The long-running hyponatraemia inquiry into the deaths of five children in Northern Ireland hospitals produced one of the most damning indictments of medical staff and practices here.
Mr Justice O'Hara, the chairman of the inquiry which lasted 14 years, was scathing of how the families were treated after the deaths of the children, and also of the evidence given to the inquiry by some medical professionals.
Two of those criticised were anaesthetist Dr Robert Taylor and paediatrician Dr Heather Steen. These were not mild rebukes. Of Dr Taylor, Mr Justice O'Hara said that despite all the evidence given to him he did not believe he had heard the full story and that the anaesthetist had offered no insight into why he did what he did during a kidney transplant on four-year-old Adam Strain.
He criticised the care given by Heather Steen and another doctor to Claire Roberts, and their failure to refer her death to the coroner, saying that was wrong.
Today, the parents of those two children will be shocked to learn that both Dr Taylor and Dr Steen have been receiving bonus payments for outstanding contribution to the NHS. These payments started several years after the deaths of the children, and there is no evidence to link the payments to the work carried out by the two medical professionals in treating Adam and Claire.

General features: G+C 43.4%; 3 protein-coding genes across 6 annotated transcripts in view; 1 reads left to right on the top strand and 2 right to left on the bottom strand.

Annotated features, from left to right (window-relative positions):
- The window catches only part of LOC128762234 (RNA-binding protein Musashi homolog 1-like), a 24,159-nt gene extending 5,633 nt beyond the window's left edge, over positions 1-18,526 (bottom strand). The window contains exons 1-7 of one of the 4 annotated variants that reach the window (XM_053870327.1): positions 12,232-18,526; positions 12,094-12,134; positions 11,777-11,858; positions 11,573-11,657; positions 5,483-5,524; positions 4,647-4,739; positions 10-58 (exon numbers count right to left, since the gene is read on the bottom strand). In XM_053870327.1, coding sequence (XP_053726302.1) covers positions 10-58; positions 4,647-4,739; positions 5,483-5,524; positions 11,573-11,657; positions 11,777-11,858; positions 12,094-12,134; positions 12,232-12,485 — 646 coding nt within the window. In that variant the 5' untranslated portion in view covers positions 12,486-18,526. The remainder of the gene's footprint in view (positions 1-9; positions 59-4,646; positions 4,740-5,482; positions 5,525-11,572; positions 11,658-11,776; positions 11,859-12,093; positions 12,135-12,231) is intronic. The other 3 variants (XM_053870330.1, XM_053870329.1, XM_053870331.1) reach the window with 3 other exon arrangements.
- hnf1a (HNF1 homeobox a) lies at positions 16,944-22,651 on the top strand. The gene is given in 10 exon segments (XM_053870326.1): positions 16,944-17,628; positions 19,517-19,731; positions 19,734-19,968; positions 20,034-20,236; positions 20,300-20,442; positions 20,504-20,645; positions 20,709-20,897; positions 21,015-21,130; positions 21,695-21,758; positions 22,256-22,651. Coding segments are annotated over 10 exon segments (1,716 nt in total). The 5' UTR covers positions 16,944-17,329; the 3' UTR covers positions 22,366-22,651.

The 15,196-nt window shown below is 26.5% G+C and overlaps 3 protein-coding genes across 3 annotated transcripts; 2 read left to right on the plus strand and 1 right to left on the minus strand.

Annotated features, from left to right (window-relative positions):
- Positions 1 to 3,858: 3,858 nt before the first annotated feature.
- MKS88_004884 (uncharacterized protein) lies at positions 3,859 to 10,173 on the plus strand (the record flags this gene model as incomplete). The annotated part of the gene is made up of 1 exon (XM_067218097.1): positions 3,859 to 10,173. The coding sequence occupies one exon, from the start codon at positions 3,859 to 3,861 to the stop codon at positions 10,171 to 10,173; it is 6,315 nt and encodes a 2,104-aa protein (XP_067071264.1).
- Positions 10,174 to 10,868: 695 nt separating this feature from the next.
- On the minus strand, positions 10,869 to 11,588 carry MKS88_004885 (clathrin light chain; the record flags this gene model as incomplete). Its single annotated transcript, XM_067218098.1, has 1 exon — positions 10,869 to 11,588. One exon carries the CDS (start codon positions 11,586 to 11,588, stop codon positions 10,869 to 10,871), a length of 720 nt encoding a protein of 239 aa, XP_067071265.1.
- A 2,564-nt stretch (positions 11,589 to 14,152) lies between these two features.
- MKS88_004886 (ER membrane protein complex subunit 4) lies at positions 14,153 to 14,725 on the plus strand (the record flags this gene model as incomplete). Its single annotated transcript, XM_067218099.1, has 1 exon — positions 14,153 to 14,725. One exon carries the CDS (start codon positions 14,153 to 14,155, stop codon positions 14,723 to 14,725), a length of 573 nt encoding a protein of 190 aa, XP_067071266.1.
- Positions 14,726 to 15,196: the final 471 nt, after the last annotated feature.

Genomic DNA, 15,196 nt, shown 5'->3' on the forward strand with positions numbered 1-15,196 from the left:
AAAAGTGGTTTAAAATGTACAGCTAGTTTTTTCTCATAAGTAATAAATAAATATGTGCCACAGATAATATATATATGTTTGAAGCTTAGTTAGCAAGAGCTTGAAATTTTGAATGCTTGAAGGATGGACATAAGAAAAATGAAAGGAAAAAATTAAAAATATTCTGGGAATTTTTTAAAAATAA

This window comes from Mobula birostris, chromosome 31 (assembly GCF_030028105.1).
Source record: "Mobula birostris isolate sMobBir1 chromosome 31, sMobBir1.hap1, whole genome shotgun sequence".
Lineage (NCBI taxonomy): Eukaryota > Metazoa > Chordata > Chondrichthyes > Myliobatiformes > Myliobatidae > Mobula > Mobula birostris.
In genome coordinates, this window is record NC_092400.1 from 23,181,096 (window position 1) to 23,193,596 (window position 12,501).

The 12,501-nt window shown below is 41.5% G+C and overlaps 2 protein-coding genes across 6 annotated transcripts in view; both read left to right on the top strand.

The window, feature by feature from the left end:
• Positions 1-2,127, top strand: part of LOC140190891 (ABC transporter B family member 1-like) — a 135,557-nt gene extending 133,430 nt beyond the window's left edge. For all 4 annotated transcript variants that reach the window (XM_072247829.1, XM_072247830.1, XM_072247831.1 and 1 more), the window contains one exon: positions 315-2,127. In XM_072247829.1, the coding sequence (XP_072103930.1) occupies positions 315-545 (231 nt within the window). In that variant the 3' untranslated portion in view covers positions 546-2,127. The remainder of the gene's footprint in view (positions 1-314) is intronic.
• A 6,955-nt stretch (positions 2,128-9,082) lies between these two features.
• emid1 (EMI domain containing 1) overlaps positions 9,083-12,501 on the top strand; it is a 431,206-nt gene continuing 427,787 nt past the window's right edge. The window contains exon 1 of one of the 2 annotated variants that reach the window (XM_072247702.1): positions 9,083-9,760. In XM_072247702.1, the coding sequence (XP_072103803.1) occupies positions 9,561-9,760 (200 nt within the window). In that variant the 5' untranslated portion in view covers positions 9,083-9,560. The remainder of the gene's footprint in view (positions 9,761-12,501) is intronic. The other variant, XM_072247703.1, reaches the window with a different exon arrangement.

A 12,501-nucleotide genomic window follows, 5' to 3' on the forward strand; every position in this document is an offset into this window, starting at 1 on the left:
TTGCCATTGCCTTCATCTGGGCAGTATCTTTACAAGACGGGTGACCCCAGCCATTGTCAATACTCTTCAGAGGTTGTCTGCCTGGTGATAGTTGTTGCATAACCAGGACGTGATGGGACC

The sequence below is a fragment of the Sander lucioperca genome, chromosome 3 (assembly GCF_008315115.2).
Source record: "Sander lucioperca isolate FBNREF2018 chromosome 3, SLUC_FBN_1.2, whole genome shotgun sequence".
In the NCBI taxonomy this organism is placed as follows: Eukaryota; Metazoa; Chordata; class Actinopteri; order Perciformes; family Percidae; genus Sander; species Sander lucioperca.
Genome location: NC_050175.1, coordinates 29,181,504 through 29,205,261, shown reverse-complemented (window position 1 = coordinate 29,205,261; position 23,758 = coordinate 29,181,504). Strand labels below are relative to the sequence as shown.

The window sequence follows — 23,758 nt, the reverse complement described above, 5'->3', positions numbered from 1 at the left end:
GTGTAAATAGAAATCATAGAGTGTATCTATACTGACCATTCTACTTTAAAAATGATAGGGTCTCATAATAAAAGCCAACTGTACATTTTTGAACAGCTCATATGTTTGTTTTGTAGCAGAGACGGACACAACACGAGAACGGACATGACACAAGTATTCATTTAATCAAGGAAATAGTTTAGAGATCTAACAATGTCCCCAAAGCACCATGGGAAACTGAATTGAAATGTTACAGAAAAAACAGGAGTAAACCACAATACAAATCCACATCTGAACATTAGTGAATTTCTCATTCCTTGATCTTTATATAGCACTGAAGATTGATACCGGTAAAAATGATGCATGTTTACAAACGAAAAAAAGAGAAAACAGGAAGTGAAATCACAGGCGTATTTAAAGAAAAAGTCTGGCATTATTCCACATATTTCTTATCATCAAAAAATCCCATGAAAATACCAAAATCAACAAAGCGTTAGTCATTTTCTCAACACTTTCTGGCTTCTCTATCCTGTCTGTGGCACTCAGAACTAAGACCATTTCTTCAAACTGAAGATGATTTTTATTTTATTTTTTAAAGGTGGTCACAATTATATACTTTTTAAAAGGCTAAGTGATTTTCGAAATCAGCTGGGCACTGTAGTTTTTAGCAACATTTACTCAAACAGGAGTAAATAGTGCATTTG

Yet it would seem strange to a layperson that medical professionals under investigation in a judicial-led inquiry should be the beneficiaries of bonus payments - in Dr Taylor's case almost £550,000 since 2001 and in Dr Steen's case almost £9,000 a year since 2008.
Payments are made annually under the Clinical Excellence Awards scheme and once granted are subject to review every five years.
It is not known if either Dr Taylor or Dr Steen had their payments reviewed or if the comments of Mr Justice O'Hara were considered.
Aside from these two particular cases, the public, aware of the funding crisis which seems to perpetually challenge the NHS, will be more than a little surprised at the level of the bonus payments made to recipients. Although it has to be noted that the Department of Health here stopped new applications for awards from 2010 for a number of years. However, existing award-holders continued to be paid. The British Medical Association brought the Department to court over the suspension of payments which it said would lower morale and hit recruitment.